This article is part of an ongoing series titled “Books that Changed My Life” — autobiographical reviews of books that changed our lives for the better and sometimes for the worse.
There are any number of books I could have written about for this series — like Jhumpa Lahiri’s The Namesake, which gave me a completely new appreciation for my parents’ experience as immigrants in this country, or Roxane Gay’s Bad Feminist, which is changing my life as we speak. But at the end of the day, when I think about the books that were most formative for me, I keep coming back to The Baby-Sitters Club, Ann M. Martin’s classic series about a group of middle-school friends in Stoneybrook, Connecticut.
When I first picked up these books, I was a 6-year-old child of immigrants, just starting public school for the first time. I had lived my entire life in Michigan, but there was so much about American culture I didn’t know; my parents grew up in post-war Taiwan, after all, and did not play soccer or wear Halloween costumes or attend school dances. There was much about life in the US that they couldn’t teach me. These books served as my education.
A few things I first learned about through this series:
- Divorce, remarriage, and blended families (#6, Kristy’s Big Day; #28, Welcome Back, Stacey!; #30, Mary Anne and the Great Romance; #31, Dawn’s Wicked Stepsister)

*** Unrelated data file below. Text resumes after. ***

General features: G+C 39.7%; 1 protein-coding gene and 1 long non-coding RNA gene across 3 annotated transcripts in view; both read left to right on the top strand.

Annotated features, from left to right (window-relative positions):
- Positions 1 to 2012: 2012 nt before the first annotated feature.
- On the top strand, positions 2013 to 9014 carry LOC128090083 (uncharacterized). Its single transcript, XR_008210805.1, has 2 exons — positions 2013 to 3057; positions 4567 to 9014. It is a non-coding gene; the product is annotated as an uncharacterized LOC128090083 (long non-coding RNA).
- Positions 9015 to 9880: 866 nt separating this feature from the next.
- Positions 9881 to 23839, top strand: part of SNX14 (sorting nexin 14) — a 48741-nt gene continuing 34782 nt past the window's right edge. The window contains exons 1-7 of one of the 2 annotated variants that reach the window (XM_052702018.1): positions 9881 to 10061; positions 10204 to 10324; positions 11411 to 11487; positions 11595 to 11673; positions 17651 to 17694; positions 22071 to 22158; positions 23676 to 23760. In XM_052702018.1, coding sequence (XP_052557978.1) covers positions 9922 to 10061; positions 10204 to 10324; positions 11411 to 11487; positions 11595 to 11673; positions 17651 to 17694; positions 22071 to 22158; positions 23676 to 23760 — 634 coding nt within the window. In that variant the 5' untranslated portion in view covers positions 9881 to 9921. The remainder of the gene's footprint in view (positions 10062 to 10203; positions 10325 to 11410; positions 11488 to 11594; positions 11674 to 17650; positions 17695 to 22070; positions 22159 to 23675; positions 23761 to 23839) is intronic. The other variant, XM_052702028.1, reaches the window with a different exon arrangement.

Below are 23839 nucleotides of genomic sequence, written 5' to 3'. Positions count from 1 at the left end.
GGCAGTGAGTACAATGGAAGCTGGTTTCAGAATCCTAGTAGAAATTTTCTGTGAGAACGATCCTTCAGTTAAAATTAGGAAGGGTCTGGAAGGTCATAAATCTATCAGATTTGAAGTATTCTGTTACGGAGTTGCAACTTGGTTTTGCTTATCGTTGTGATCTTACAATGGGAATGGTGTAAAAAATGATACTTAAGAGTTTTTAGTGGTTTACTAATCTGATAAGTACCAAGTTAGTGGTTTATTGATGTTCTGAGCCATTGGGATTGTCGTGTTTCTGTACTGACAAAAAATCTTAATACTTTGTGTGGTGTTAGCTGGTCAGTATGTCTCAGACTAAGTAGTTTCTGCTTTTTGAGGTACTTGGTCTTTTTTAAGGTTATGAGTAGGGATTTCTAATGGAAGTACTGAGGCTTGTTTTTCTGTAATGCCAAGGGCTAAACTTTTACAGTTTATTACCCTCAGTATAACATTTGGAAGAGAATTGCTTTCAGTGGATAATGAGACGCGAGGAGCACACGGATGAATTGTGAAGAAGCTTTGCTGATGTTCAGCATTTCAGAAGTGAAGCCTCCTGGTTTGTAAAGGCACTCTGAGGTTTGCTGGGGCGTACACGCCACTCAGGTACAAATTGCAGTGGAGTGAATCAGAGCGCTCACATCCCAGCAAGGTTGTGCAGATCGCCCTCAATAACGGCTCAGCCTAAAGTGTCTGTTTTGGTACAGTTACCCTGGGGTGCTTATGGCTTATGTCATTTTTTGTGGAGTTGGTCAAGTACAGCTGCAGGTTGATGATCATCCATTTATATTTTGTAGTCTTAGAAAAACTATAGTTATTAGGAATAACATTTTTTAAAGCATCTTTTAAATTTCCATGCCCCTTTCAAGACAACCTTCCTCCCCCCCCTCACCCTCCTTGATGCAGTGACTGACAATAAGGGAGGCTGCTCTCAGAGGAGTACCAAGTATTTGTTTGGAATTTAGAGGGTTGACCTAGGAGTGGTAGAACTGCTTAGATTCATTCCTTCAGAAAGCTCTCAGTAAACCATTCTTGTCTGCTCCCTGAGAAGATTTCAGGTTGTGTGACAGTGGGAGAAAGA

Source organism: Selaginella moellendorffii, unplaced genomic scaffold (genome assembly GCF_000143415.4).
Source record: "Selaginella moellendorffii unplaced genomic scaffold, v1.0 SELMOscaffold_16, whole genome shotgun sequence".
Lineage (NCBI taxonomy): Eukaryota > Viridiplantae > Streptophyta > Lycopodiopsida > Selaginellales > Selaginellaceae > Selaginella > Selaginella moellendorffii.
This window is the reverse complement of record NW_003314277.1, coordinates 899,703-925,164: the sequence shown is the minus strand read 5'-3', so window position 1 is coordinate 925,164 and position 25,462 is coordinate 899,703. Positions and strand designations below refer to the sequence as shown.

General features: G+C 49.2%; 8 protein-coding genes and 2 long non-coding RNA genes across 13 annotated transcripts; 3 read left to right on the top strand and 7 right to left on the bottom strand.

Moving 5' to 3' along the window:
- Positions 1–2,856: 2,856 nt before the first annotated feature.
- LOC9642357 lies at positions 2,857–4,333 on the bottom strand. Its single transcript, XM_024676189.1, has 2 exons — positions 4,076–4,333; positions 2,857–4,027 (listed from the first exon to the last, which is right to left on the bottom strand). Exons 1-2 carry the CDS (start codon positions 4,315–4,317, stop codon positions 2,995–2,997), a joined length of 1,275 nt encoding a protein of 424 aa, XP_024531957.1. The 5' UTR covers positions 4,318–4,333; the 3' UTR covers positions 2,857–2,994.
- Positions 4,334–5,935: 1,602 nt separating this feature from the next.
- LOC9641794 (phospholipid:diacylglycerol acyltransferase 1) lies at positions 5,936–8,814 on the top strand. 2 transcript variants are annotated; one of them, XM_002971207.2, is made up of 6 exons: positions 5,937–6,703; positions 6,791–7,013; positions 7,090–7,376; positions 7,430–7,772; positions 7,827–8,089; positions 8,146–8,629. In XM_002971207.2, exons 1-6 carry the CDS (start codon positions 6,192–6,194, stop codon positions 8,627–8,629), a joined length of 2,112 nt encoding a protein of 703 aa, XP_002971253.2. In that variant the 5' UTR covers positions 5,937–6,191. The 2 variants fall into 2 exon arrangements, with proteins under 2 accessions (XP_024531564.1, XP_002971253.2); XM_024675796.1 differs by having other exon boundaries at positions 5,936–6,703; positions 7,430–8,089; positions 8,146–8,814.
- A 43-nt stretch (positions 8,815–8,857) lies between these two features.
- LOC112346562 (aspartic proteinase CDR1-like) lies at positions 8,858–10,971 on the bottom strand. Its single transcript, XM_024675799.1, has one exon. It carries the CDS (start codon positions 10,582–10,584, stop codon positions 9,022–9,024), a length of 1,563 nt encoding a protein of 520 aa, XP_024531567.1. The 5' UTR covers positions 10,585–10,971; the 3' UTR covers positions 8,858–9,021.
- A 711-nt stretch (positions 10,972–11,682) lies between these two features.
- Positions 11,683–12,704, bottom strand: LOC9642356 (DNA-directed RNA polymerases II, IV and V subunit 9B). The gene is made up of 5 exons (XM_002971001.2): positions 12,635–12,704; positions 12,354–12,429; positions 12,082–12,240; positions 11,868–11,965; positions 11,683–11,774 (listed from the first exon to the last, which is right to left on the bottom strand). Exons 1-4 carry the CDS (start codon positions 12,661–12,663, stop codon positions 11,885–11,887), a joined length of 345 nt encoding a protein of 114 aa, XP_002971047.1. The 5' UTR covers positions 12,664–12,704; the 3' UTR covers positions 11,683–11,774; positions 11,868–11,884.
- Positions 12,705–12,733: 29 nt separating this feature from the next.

- Adoption (#24, Kristy and the Mother’s Day Surprise)
- Sibling rivalry (#7, Claudia and Mean Janine)
- Losing a grandparent (#26, Claudia and the Sad Good-bye)
- The importance of being yourself with dudes you like (#50, Dawn’s Big Date) and not dating a-holes (#37, Dawn and the Older Boy). Did Sixteen magazine not cover dating and relationships?
- Diabetes (#3, The Truth About Stacey; #37, Stacey’s Emergency) — an issue of particular importance to me now, as I am married to someone who is diabetic. Good thing I already knew about it, thanks to Stacey McGill.
- Eating disorders (#61, Jessi and the Awful Secret)
- Autism (#32, Kristy and the Secret of Susan)
- Dyslexia (#63, Claudia’s Freind Friend)
- Leukemia (#48, Jessi’s Wish)
- Deaf culture (#16, Jessi’s Secret Language)
- Racism and Japanese American internment (#56, Keep Out, Claudia!)
- Summer camp (Super Special #2, Baby-sitters’ Summer Vacation)
- The wonders of New York City (Super Special #6, New York, New York), which include bagels with lox and cream cheese.
- Pro and con lists (#28: Welcome Back, Stacey!), which Stacey used to decide whether to move with her mother to Stoneybrook or remain in New York with her father. I used the same tactic shortly thereafter to determine which wallet to order from the Lillian Vernon catalog; years later, I used it again to decide where to go to grad school.
Of all the things I could’ve been reading about in 2nd grade, these weren’t bad. Sure, there were also plots involving secret admirers (#38, Kristy’s Mystery Admirer), potentially haunted passageways (#9, The Ghost at Dawn’s House), and island shipwrecks (Super Special #4, Baby-sitters’ Island Adventure), but alongside this escapist frivolity, these books were tackling serious issues — in some cases, long before they became mainstream.